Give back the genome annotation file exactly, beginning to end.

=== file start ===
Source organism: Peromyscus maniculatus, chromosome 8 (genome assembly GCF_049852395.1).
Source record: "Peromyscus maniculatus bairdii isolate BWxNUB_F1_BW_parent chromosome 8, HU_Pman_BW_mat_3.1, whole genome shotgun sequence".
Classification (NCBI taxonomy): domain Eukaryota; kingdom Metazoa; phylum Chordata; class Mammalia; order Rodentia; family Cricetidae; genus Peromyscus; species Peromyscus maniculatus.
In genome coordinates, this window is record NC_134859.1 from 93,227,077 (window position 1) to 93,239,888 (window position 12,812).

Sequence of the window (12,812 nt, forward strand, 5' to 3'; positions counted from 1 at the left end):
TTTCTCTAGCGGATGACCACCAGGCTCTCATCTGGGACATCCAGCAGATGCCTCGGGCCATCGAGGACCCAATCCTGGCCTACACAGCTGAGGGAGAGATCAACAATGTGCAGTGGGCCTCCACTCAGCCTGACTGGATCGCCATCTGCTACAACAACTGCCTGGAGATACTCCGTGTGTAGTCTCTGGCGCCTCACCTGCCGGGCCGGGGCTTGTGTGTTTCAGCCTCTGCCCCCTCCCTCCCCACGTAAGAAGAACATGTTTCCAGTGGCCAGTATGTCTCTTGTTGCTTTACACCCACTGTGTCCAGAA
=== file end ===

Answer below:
Source organism: Peromyscus maniculatus, chromosome 8 (genome assembly GCF_049852395.1).
Source record: "Peromyscus maniculatus bairdii isolate BWxNUB_F1_BW_parent chromosome 8, HU_Pman_BW_mat_3.1, whole genome shotgun sequence".
Classification (NCBI taxonomy): domain Eukaryota; kingdom Metazoa; phylum Chordata; class Mammalia; order Rodentia; family Cricetidae; genus Peromyscus; species Peromyscus maniculatus.
In genome coordinates, this window is record NC_134859.1 from 93,227,077 (window position 1) to 93,239,888 (window position 12,812).

Sequence of the window (12,812 nt, forward strand, 5' to 3'; positions counted from 1 at the left end):
TTTCTCTAGCGGATGACCACCAGGCTCTCATCTGGGACATCCAGCAGATGCCTCGGGCCATCGAGGACCCAATCCTGGCCTACACAGCTGAGGGAGAGATCAACAATGTGCAGTGGGCCTCCACTCAGCCTGACTGGATCGCCATCTGCTACAACAACTGCCTGGAGATACTCCGTGTGTAGTCTCTGGCGCCTCACCTGCCGGGCCGGGGCTTGTGTGTTTCAGCCTCTGCCCCCTCCCTCCCCACGTAAGAAGAACATGTTTCCAGTGGCCAGTATGTCTCTTGTTGCTTTACACCCACTGTGTCCAGAA